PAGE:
Federal environmental regulators have granted a petition to develop regulations addressing a vehicle tire compound that, when it reacts with the air and mixes with water, kills coho and other salmonids.
The petition was submitted by three West Coast tribes last summer, and in response the Environmental Protection Agency announced it will publish an advance notice of proposed rulemaking around the chemicals 6PPD and 6PPD-quinone by fall 2024, according to a notice.
“Today, EPA is responding to our Tribal partners by taking action to protect the coho salmon, which are a key part of the Tribes’ cultural identity and economic security,” EPA Assistant Administrator for the Office of Chemical Safety and Pollution Prevention Michal Freedhoff said in an agency press release. “These salmon and other fish have suffered dramatic decreases in population over the years. Addressing 6PPD-quinone in the environment, and the use of its parent, 6PPD, is one way we can work to reverse this trend.”
EPA says the next step is to “gather more information that could be used to inform a subsequent regulatory action.”
What does it all mean?
“The agency agreed with the petitioners that ‘it is necessary to initiate’ risk management rulemaking under the Toxic Substances Control Act ‘to address risk to the environment from 6PPD-quinone, a degradant of 6PPD,’ stated Earthjustice’s Perry Wheeler in an email.
Six-PPD is used to preserve tire life, but as minute particles flake off Toyos and other tires and mix with ozone at ground level, it becomes 6PPD-quinone that, when flushed into streams by rains and other precipitation is highly toxic to both returning adults and juvenile coho.
The effect is most pronounced in urban areas due to their relatively high density of roads and parking lots. It was first observed in Seattle’s Longfellow Creek.
“This is a victory for salmon and all species and people,” the Puyallup Tribal Council said in a press release from Earthjustice this afternoon. “6PPD is a major and uniquely lethal threat to the health of salmon in urban streams on our reservation. Banning this chemical from tires will be hugely important in protecting fish. We thank the EPA for taking our concerns seriously. We will always act to protect the fish, the water and our lands.”
Along with the Puyallup Tribe, the other two petitioning tribes were the Port Gamble S’Klallam Tribe of the northern Kitsap Peninsula and Yurok Tribe of Northern California.
State Attorneys General from Washington – Bob Ferguson, who is running for governor – Oregon, Vermont, Connecticut and Rhode Island offered strong support in an October 30 letter to EPA.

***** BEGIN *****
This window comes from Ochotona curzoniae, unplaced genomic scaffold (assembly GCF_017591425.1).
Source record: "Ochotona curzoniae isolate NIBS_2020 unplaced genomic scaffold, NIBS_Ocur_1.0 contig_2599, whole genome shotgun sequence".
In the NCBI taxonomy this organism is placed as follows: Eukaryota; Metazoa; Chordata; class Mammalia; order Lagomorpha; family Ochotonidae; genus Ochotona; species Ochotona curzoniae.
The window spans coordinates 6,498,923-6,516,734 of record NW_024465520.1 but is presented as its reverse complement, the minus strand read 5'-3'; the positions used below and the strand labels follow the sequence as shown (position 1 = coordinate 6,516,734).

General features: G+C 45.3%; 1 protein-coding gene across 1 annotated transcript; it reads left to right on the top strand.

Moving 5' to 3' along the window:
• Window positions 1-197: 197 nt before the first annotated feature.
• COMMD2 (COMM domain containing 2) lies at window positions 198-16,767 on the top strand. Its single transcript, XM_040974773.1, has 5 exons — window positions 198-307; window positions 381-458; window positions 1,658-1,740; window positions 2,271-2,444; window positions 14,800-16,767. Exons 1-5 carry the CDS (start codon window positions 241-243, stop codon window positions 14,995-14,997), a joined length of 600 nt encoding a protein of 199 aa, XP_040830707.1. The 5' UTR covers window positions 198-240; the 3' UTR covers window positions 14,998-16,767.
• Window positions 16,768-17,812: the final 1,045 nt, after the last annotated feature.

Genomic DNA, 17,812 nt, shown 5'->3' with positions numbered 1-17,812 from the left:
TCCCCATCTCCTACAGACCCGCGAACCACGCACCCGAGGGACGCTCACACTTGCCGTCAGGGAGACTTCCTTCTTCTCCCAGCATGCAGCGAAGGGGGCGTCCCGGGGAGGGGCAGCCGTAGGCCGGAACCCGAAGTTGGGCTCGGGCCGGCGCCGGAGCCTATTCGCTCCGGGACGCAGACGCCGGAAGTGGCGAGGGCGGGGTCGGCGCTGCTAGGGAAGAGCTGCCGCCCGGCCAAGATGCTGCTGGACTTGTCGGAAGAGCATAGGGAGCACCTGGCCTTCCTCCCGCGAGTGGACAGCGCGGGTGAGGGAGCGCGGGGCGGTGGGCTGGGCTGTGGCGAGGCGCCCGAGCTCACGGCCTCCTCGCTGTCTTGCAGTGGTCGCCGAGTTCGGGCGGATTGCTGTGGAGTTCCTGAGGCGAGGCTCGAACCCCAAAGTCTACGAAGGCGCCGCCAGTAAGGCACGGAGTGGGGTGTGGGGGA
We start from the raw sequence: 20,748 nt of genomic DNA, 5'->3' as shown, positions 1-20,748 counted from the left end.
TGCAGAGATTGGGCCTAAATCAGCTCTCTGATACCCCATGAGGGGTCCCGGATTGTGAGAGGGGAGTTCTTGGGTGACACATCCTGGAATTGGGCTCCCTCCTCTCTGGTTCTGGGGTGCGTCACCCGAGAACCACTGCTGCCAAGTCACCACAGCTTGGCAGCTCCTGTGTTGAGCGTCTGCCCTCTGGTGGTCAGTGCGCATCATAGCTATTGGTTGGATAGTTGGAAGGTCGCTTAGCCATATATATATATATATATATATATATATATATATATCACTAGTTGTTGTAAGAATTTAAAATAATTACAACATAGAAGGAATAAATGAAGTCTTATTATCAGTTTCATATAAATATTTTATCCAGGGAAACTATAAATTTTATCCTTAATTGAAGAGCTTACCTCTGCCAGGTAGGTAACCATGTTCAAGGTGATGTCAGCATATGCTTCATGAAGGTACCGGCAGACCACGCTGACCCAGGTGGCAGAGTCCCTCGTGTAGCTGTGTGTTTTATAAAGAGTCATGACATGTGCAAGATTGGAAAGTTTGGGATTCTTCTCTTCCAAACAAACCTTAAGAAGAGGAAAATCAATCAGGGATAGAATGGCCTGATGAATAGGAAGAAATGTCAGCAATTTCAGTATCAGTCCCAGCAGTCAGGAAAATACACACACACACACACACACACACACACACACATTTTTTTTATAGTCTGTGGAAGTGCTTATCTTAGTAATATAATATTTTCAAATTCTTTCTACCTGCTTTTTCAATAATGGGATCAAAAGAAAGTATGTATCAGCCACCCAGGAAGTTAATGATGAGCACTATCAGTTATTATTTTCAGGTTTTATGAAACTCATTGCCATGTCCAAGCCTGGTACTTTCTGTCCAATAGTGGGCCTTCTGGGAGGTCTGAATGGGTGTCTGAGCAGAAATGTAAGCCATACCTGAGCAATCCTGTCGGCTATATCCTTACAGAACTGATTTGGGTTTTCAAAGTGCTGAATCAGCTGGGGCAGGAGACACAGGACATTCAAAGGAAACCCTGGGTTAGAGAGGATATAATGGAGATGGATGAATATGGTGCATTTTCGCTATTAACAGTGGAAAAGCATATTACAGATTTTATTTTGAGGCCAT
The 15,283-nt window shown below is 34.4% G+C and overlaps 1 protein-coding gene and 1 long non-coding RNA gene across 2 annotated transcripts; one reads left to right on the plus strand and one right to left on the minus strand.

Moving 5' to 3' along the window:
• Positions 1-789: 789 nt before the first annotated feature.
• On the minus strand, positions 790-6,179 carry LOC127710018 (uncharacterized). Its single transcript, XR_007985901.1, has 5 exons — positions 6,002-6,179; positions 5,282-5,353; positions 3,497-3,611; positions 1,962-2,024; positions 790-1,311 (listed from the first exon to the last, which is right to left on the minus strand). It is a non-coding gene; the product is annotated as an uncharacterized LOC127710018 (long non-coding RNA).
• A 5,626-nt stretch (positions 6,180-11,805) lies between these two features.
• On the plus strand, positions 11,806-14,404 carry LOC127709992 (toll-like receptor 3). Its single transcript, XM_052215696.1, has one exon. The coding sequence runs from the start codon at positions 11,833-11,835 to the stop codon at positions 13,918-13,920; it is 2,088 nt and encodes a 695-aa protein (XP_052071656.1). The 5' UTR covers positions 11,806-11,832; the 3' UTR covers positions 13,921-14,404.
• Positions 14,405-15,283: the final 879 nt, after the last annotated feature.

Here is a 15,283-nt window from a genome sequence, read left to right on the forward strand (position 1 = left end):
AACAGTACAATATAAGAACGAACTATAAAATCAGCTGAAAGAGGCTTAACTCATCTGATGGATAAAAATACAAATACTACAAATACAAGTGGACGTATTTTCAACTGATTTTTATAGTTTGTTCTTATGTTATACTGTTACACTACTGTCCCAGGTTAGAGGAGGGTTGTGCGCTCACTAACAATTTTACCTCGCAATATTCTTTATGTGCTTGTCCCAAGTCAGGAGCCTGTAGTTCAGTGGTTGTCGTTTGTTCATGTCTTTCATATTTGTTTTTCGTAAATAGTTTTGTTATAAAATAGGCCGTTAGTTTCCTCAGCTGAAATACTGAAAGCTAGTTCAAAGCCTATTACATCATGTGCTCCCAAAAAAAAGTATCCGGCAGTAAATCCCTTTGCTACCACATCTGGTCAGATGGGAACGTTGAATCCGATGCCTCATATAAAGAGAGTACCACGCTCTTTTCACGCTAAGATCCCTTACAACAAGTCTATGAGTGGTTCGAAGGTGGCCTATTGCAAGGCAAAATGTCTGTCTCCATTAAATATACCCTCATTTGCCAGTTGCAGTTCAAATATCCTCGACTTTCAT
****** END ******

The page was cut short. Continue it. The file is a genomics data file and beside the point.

“6PPD, along with its highly toxic product 6PPD-q, poses an unreasonable threat to the States’ waters and fish resources, and to the continued existence of Northwest salmon and steelhead runs. The undersigned States urge EPA in the strongest possible terms to grant the Tribes’ petition and to use its authority under TSCA to address the environmental harms caused by widespread 6PPD contamination,” the AGs’ letter states.
The killer compound can be neutralized to a degree by rain gardens, researchers from Washington State University at Puyallup found, but the scale of the problem is as vast as the overlap of the region’s major road and salmon stream networks.
“The petition, taken together with information reasonably available to the EPA, sets forth facts establishing that it is necessary to initiate a TSCA Section 6(a) rule to address risk to the environment from 6PPD-quinone, a degradant of 6PPD,” EPA’s acceptance letter to the tribes states. “The petitioners submitted sufficient evidence to show that 6PPD-quinone, a degradant of 6PPD, presents lethal hazards to coho salmon in the Pacific Northwest. This evidence supports a finding that 6PPD-quinone is acutely toxic to coho salmon at very low concentrations and additionally harms other fish species, with coho salmon being the most sensitive species studied to date. The petition also submitted evidence, in the form of measured exposure monitoring data, that there are exceedances of the LC50, which is the concentration at which exposure results in mortality of 50 percent of animals in laboratory tests for coho salmon in the Pacific Northwest. Specifically, available information on 6PPD-quinone cited by petitioners indicates that concentrations in stormwater were found to be lethal for coho salmon following exposures that lasted only a few hours.”
Spurred by California’s related interest in regulating 6PPD, last summer the U.S. Tire Manufacturers Association announced it was convening member companies to perform an analysis of alternatives.
Today’s announcement from EPA also states that the feds plan “to finalize a rule under Section 8(d) of TSCA to require manufacturers (including importers) of 6PPD to report lists and copies of unpublished health and safety studies to EPA by the end of 2024.”